Imagine that you own shares of Twitter, Inc. and are thinking of selling those shares to help finance the purchase of a new car. What type of trade order should you submit if you want to purchase the car as soon as possible? And, what type of order is more suitable if you would prefer to sell these shares at a higher price and can wait for some time before you purchase the car?
- Define the concepts of market order and limit order.
- Recognize how these two types of orders affect liquidity demand and supply.
- Understand the tradeoff between price uncertainty and execution uncertainty.
Demanding (supplying) liquidity with market (limit) orders
A market order is a trade order to either buy or sell a security immediately at the prevailing market price. An investor who submits a market order is demanding liquidity from the market. That is, she is wishing to trade the security as quickly as possible and at the best price possible. In contrast, a limit order is an order to trade if the security reaches a certain price. An investor who places a limit order is supplying liquidity to the market as their order waits in the order book to be matched with a market order.
Market orders and price uncertainty
If you would like to sell your Twitter shares as quickly as possible, you should submit a market order. While this ensures fast execution, it creates some price uncertainty as you have to accept the prevailing market price at the time your order is executed.
Suppose that the market bid price and ask price for Twitter are $38.01 and $38.04, respectively. If your order size is small (i.e., you are only selling a few shares), you may be able to sell all your shares at the market bid price of $38.01 unless the bid price moves before your order is executed. If you are trying to sell a large number of shares, there is an added complication: Depending on the depth of the order book, only part of your order is likely to be filled at $38.01, while the rest being filled at prices less than $38.01. This is known as the price impact, and it contributes to price uncertainty. So, bear in mind that large market buy (sell) orders exert upwards (downwards) pressure on the price of the asset, causing you to pay more (get less) when buying (selling) shares.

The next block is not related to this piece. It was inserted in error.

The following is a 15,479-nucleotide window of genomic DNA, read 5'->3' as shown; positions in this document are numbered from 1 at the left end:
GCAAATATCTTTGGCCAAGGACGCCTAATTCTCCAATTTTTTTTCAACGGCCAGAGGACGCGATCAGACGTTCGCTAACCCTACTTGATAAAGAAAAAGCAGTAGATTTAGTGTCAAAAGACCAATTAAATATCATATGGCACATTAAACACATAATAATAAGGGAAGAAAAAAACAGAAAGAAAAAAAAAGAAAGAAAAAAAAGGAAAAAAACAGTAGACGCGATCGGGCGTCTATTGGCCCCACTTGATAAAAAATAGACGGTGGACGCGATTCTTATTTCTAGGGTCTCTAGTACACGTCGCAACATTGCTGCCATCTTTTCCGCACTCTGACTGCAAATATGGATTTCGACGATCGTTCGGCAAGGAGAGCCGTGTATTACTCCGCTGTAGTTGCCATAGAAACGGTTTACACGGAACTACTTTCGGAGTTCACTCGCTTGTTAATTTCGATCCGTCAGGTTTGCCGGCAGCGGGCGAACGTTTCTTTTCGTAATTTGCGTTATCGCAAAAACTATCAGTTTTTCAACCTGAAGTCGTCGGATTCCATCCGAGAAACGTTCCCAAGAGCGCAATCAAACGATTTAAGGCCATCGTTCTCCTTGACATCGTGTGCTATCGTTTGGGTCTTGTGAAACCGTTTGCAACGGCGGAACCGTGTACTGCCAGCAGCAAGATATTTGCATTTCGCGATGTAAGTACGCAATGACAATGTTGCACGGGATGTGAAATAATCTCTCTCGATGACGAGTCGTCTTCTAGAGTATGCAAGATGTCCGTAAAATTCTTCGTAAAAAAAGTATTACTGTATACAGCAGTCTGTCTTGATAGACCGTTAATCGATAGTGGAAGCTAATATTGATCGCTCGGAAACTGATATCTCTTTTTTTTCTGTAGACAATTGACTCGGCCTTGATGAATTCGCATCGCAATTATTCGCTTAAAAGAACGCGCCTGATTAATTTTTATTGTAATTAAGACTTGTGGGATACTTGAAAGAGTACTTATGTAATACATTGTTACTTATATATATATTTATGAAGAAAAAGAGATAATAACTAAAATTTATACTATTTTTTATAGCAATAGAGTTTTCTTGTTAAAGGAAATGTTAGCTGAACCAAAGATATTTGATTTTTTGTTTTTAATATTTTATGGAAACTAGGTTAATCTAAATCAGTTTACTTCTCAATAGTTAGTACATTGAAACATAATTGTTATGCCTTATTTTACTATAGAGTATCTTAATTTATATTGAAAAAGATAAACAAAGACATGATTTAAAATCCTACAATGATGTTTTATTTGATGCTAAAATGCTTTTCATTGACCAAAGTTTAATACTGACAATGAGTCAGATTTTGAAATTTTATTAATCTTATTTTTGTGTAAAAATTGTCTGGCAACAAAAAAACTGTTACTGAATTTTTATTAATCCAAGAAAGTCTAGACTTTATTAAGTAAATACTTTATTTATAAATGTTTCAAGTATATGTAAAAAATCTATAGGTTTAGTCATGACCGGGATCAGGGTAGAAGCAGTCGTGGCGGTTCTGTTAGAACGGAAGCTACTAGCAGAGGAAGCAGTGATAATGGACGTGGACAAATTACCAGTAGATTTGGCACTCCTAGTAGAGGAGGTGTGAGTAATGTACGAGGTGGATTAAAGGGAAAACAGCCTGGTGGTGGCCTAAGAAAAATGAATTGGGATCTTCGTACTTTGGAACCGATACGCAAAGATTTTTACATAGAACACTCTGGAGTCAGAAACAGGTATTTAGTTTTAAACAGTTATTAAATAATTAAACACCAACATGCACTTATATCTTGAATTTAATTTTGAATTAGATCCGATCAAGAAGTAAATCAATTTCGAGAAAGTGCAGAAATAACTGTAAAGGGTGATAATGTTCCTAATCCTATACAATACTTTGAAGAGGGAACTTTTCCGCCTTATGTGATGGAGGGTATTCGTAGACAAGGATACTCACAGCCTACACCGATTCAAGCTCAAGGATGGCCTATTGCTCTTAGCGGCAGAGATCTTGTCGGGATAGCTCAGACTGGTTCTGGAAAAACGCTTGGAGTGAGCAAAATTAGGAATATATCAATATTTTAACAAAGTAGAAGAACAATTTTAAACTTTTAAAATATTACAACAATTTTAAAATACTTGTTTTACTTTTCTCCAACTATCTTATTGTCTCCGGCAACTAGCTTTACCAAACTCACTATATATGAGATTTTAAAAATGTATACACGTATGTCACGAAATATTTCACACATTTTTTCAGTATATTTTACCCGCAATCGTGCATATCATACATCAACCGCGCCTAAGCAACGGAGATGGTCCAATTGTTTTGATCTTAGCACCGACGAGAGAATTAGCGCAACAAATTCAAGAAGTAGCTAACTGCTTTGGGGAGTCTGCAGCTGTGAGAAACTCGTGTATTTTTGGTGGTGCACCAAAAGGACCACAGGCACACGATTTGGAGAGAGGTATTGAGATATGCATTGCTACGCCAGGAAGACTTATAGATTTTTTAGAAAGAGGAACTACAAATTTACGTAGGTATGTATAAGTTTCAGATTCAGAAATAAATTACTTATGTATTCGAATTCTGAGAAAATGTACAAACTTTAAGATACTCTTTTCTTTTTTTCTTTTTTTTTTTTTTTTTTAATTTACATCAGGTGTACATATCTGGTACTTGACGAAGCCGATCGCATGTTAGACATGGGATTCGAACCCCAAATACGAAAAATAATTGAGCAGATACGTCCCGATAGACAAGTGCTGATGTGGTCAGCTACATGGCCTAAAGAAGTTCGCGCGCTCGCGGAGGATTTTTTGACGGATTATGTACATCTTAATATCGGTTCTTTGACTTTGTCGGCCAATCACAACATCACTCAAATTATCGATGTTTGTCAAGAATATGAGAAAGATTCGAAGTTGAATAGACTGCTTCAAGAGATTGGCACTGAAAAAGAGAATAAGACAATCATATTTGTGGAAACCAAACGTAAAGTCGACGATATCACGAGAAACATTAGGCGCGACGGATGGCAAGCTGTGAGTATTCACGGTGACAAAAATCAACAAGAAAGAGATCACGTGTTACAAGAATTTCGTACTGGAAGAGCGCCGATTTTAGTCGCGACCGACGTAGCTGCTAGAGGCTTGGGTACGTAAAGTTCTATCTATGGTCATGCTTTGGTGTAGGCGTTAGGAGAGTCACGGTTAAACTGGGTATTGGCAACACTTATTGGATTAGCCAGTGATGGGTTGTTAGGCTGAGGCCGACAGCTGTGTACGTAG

Limit orders and execution uncertainty
Alternatively, if you are not in a rush to sell and believe that Twitter shares will gain value in the coming days, weeks, etc, you can submit a limit sell order. Such an order specifies the minimum price you would be willing to sell your shares at, say $38.5. So, your order would be executed when TWTR shares climb up to that value. It is impossible to know how long that would take, though. It may never happen. The share price might just keep falling in which case your order would never be filled. This is referred to as the execution uncertainty: You don’t know when and if your limit order will be executed. Of course, you can cancel your limit orders and/or place new limit orders.
A tradeoff between price uncertainty and execution uncertainty
In summary, market orders offer fast execution but traders should be willing to accept the market price. Thus, market orders inherit price uncertainty. On the other hand, for traders who can wait, limit orders provide an opportunity to trade at better prices conditional on the share price moving in the desired direction. However, the price may never move in that direction, creating execution uncertainty.
What is next?
This post is part of the series on trading basics. The next post in the series contrasts the bid price and ask price. The previous post explained what a trade order is.
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